Women’s Liberation Front files friend-of-the-court brief in Harris Funeral Homes v. EEOC and Aimee Stephens
Case highlights the importance of distinguishing between sex and gender for purposes of interpreting nation’s civil rights laws and highlights First Amendment implications of compelling speech.
WASHINGTON – The Women’s Liberation Front (WoLF), an unapologetically radical feminist organization that fights for the rights, privacy, and safety of women and girls, today filed an amicus brief (PDF) in the case of R.G. and G.R. Harris Funeral Homes, Inc. v. Equal Employment Opportunity Commission and Aimee Stephens (U.S. Supreme Court Docket No. 18-107).
In that case, a man named Aimee Stephens sued his previous employer, the R.G. and G.R. Harris Funeral Homes, because the funeral home fired him on the basis of his self-declared “gender identity.” The case is currently before the U.S. Supreme Court.
In its brief, WoLF argues that sex and gender are distinct concepts that should not be conflated. It states that “[l]egally redefining ‘female’ as anyone who claims to be female results in the erasure of female people as a class. If, as a matter of law, anyone can be a woman, then no one is a woman, and sex-based protections in the law have no meaning whatsoever.”
WoLF argues that the case presents an opportunity for the Supreme Court to re-affirm previous caselaw holding that discriminatory actions on the basis of sex-stereotyping violate the 1964 Civil Rights Act.
“Congress knew very well what the word ‘sex’ means when it included that word in the list of categories of people in need of civil rights protections,” said Kara Dansky, who serves on the board of the Women’s Liberation Front. “There is no basis, nor is there any reason, for this Court to hold that sex means anything other than what everyone knows it means.”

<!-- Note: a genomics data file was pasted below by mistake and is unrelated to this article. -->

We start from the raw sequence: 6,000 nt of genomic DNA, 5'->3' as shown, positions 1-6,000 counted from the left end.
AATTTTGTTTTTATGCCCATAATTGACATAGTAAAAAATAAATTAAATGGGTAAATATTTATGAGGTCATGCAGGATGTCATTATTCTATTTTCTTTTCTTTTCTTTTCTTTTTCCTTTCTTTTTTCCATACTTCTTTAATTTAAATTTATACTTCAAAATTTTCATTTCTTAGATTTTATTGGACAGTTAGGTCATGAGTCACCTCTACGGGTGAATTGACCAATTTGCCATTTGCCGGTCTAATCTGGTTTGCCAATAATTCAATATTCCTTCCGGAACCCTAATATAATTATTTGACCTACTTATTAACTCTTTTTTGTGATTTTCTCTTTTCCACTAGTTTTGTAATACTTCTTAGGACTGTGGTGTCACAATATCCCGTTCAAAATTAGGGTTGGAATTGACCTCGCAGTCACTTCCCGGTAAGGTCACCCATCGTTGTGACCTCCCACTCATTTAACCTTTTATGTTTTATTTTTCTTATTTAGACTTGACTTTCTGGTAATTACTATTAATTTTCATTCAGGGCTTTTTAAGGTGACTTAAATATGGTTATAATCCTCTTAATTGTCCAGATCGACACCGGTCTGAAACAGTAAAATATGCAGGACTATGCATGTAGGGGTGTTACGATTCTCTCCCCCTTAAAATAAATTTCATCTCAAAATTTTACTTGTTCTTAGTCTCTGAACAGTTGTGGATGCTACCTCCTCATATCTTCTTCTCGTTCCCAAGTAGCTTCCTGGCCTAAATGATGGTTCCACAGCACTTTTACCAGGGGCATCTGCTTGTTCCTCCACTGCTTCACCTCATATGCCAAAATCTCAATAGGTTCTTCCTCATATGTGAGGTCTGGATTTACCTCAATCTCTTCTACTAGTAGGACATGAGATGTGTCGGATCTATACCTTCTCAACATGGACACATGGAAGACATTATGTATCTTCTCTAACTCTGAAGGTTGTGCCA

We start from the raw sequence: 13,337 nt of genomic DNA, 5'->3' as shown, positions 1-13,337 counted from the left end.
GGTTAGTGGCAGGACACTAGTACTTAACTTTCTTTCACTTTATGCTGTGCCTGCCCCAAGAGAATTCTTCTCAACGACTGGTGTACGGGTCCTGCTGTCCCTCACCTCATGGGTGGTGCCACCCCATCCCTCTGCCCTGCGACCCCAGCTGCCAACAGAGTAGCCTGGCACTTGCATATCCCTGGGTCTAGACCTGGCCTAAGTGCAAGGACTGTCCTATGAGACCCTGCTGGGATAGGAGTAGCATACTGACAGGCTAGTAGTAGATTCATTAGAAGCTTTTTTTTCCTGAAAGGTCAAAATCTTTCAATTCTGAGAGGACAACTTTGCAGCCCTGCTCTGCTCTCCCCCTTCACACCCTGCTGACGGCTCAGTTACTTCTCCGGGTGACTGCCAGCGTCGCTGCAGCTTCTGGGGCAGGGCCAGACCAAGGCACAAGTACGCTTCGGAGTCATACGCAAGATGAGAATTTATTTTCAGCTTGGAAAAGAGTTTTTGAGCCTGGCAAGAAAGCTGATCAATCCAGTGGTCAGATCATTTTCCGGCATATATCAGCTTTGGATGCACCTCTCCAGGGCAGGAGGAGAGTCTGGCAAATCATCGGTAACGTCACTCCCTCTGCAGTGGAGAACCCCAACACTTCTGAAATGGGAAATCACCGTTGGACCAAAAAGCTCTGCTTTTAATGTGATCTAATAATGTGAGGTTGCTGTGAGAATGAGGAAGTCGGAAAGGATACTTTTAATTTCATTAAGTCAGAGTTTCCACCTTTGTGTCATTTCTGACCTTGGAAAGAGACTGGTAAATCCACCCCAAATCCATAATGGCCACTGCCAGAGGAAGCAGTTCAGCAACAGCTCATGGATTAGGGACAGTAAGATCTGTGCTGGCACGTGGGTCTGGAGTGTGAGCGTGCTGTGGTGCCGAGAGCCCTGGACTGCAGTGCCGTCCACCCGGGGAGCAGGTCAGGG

The brief goes on to state: “Importantly, re-affirming the prohibition on sex-stereotyping would also protect gay employees against workplace discrimination because heterosexuality functions as a sex-stereotype, in the sense that society tends to presume that people are heterosexual. Taking an action against a homosexual employee because of that person’s sexuality would, therefore, constitute unlawful sex-stereotype sex discrimination.”
WoLF additionally argues that to require an employer, or anyone, to believe and/or state that men can be women violates the First Amendment. “The notion that a man can be a woman, or that a woman can be a man, is nothing other than a belief system, adhered to by a very small segment of society,” said Natasha Chart, the WoLF board Chair. “No one should be required to agree with that belief system, or to use compelled speech to further it.”
Oral arguments in the case are anticipated to occur on October 8, 2019.
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